[chuck-dev] fixed array compatibility checking (PATCH)
hg42 at gmx.net
Fri Sep 7 16:46:28 EDT 2012
> Ok, after researching the subject I have to admit that you are basically
> right though the matter is not as easy as you or I thought.
well C and C++ is a mess when it comes to standards. Most critical things
are defined as undefined, instead of finding a proper definition. I think
it's because some companies are involved, which don't want to change their
proprietary super-duper-compilers (MS etc.).
My main point was, that if(pointer) is probably more defined (for C++) than
if(pointer == NULL), because conversion of null pointer to bool is
> It's another good example that shows that even plain C is not an >
easy/simple language as soon as you look into details.
I think the language itself could be easy, but politics are poisoning all
> The machine's null-pointer *address* is in fact undefined. There are >
machines where the 0-address is valid or another bit-pattern is used for
at the end, "null pointer" is just a definition. The machine/cpu doesn't
have such a thing. It's simply nice to have a pointer value which isn't
> The compiler must opaquely translate C null-pointers to the machine's >
internal null-pointer and vice versa.
again, there is no such thing like a machines null pointer
> According to this answer in the comp.lang.c FAQ, the null-pointer should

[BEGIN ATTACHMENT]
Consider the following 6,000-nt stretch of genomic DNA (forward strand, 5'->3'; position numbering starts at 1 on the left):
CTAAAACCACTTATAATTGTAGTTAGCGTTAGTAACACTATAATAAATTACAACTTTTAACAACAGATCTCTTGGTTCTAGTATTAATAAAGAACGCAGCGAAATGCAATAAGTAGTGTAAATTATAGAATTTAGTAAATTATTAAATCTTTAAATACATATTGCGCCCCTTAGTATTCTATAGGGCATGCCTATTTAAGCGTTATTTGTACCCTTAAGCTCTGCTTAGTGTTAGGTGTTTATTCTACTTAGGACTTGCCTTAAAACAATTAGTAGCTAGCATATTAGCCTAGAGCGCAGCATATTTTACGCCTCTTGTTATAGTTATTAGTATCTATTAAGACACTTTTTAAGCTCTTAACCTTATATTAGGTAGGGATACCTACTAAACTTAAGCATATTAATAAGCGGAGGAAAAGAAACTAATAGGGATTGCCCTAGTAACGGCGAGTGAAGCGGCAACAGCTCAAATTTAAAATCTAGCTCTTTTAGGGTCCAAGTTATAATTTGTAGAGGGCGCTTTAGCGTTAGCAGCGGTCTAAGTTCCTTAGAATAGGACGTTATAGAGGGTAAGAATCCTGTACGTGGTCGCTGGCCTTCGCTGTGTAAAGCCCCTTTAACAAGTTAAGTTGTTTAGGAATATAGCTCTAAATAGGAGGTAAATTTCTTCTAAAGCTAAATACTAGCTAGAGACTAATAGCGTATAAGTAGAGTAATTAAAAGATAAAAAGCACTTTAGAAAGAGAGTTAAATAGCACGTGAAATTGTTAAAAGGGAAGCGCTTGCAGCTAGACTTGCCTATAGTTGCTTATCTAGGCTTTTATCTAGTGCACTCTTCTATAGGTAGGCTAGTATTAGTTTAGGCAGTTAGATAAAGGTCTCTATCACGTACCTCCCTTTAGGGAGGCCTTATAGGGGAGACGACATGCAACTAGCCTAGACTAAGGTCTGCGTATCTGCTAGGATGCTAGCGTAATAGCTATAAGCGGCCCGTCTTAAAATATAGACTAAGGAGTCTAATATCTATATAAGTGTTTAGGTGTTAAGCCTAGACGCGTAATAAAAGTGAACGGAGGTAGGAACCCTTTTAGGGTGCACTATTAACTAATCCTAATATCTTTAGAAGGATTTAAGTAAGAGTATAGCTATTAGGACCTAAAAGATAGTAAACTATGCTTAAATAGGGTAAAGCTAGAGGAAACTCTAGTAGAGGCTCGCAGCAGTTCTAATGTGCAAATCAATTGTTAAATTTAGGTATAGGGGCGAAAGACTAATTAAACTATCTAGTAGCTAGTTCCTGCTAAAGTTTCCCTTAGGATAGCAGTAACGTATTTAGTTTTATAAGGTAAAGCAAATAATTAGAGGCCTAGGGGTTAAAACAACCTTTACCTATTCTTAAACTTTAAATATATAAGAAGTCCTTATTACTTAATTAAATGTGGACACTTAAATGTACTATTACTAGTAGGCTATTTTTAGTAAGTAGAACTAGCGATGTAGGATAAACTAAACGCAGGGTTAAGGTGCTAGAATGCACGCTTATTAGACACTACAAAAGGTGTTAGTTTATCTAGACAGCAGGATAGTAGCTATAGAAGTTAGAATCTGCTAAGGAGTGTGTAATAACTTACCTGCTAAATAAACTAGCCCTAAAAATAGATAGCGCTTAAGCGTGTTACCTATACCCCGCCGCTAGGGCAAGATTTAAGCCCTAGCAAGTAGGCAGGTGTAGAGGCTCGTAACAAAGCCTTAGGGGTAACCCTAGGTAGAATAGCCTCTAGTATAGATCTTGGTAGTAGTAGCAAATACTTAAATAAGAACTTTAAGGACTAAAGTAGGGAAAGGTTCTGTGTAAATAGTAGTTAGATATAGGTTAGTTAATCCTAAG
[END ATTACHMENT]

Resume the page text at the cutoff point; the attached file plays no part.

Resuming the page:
> always effectively evaluate as false in boolean expressions regardless
that's the point
> Because of the confusion surrounding null-pointers in C(++), I would >
still consider it good coding style to explicitly compare with NULL, but >
I think we have to distinguish C and C++. They have different definitions
and different sights. That's why the NULL constant is usually defined
> My own confusion stemmed from the fact that I once argued with a teacher
> who told me he used a Windows C compiler where NULL was defined >
differently and the null-pointer test did not work as expected.
Many teachers are not up to date. They often live in their own isolated
world. So don't take them too seriously :-)
> Apparently the compiler he was using is broken or the NULL macro was >
redefined somewhere else - a condition which can indeed result in such >
unexpected behaviours (and much confusion) as you can easily try out >
probably this was a pre ansi compiler. Or it was an academical curiosity.
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